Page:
TrunkSpace: It’s so interesting because 20 years ago there would be headlines about, XX Band Goes Platinum. Now it’s, XX Band Has 1 Million Streams.
Schenkman: Yeah, and on the one hand, streaming is very exciting from the point of view of the currency of it, and the fact that it’s there and it’s available. There’s so much different diversity and amazing talent. The trouble is, in terms of it paying, definitely as time wears on, it becomes quite clear that the musician is definitely the last in line for the buck as far as the streaming services are concerned. So you got to wonder if people are putting music out that’s “free” on the one side, on the other side, somebody’s making money somewhere.
It’s very interesting to me, but I don’t really know the business so well. Like I say, I make music and I love making music, but it’s definitely way easier to get an idea of what’s going on now if you can produce the music and try to set it out there and see how it floats.
TrunkSpace: “Who Shot John?” is very diverse, which is also reflective of your career as a whole. Has that always been your mission, to be able to be the type of artist that you wanted to be in any given moment and not back yourself into a corner creatively?
Schenkman: Yeah, I’m more happy for sure feeling free to be creative. I don’t like being in a corner. I feel very uncomfortable if I’m expected to do a bunch of stuff. So this record, for me, was really kind of a perfect storm for the year, because I didn’t expect to be making it. It really was borne out of playing with friends, playing this gig that I play regularly, really expanding my repertoire – new songs and some old songs, and songs that hadn’t been written yet sort of all bouncing around in my head. And then I realized that I was starting to record a bunch of stuff that I liked and so it was hanging together, and so I just kept following that, very comfortable creatively in that context. Live as well.
I do a gig weekly where I play three sets a night, and the Spin Doctors used to do that same kind of gig. And if you can stretch out, your playing can get to some real, real fantastic depths, and you need diversity to be able to do that. You need to be a student of music to be able to try to get better at dynamics and all these sorts of things. So, yeah, I started realizing that I had a record. I was like, “Oh, I got to put this out. I haven’t done one of these in a long time.”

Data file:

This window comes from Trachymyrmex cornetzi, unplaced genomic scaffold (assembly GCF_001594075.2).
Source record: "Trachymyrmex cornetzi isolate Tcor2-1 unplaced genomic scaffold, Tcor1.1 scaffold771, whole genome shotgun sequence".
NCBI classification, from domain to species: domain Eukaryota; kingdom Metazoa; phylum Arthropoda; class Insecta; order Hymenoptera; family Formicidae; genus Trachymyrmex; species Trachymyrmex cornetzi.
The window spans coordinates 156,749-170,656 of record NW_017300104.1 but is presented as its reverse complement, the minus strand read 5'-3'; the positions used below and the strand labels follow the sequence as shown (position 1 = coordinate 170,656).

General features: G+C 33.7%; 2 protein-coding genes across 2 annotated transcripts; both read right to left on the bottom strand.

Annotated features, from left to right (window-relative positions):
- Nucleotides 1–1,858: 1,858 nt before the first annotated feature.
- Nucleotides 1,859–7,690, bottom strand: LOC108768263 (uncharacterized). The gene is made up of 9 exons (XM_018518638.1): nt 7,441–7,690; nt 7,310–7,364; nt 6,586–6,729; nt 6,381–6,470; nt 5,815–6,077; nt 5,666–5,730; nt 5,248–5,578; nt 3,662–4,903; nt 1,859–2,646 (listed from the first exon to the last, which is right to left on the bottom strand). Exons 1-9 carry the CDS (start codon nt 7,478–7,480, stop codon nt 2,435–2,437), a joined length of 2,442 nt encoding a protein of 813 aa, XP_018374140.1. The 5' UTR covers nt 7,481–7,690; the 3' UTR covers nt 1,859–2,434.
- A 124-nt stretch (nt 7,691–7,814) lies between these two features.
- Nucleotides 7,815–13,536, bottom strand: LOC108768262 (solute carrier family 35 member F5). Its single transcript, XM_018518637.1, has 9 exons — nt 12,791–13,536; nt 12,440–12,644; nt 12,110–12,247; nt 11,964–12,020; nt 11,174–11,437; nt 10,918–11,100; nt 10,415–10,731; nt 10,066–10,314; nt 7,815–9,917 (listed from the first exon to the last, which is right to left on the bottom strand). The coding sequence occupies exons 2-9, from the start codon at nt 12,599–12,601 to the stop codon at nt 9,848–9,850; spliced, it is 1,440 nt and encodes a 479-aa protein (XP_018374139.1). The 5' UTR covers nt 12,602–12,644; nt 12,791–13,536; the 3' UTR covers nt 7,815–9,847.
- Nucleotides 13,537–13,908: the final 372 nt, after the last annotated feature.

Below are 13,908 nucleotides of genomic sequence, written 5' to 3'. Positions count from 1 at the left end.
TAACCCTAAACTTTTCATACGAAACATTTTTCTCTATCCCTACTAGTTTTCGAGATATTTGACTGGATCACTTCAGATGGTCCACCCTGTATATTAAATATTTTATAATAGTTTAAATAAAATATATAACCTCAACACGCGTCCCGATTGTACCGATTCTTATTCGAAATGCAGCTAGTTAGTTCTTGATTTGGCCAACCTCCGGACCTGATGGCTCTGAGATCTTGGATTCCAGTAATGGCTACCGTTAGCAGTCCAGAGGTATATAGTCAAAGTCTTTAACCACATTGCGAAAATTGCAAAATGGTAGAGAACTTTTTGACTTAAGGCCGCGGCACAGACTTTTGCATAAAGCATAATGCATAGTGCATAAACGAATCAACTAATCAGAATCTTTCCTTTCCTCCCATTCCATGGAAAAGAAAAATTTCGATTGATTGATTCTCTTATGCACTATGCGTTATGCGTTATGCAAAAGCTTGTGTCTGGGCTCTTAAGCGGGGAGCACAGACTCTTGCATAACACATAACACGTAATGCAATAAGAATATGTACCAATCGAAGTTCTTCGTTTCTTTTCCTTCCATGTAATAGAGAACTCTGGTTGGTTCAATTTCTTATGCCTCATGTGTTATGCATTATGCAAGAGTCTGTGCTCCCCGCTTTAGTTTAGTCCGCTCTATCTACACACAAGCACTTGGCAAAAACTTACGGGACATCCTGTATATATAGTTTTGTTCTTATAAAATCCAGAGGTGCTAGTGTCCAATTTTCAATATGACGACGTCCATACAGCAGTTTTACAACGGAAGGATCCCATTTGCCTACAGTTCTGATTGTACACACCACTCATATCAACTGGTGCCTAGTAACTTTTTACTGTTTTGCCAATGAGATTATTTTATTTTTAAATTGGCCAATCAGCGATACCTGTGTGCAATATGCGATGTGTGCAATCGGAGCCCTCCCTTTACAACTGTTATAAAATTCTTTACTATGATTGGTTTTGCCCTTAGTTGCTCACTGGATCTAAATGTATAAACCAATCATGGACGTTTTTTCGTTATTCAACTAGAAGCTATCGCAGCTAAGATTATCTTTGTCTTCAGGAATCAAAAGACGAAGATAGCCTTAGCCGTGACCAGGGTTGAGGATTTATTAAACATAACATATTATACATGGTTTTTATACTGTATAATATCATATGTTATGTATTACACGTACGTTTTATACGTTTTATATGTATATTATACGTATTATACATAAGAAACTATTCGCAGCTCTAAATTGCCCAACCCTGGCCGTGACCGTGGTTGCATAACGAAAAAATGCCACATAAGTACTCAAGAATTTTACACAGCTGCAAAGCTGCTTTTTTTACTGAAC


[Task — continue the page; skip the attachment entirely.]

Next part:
I’ve kind of been waiting to do the next Spin Doctors’ record, actually, for the last two years, and one thing led to another and we just didn’t get started. We had some hang-ups and, I think this is another thing, some of the creative energy probably would have put into the band had we started working last year.
TrunkSpace: Would the Eric Schenkman who first picked up a guitar be surprised by this album or would it seem like a natural progression from where you started?
Schenkman: Yeah, I’d be quite happy. I would not be unhappy with where I’m at now. There’s one picture I have from the very first gig I ever played with an electric guitar, which would have been… I was 10, I guess… so I think 1973. I’m wearing a tennis sweatband around my head and a cowboy shirt with a Kent guitar. I’m sitting on the stage and… remember curly cords? I had a curly cord coming out of my guitar.
Anyways, yeah, I think for me, it’s the combination of trying to beat the fear of standing up on the stage and trying to sort of play your heart out… or sing your heart out… in other words, feeling like you really do have something to say or sing, but king of being just almost just too tepid to really take the first step. But you know, I have never been able to help myself. (Laughter) And so there you are, right? And that’s really a great place to be in the music because you’re really having to grab what works and stay afloat. And I think this record… it shows that throughout, and that’s all my former self would be looking for, would be validity in that. Truth in that.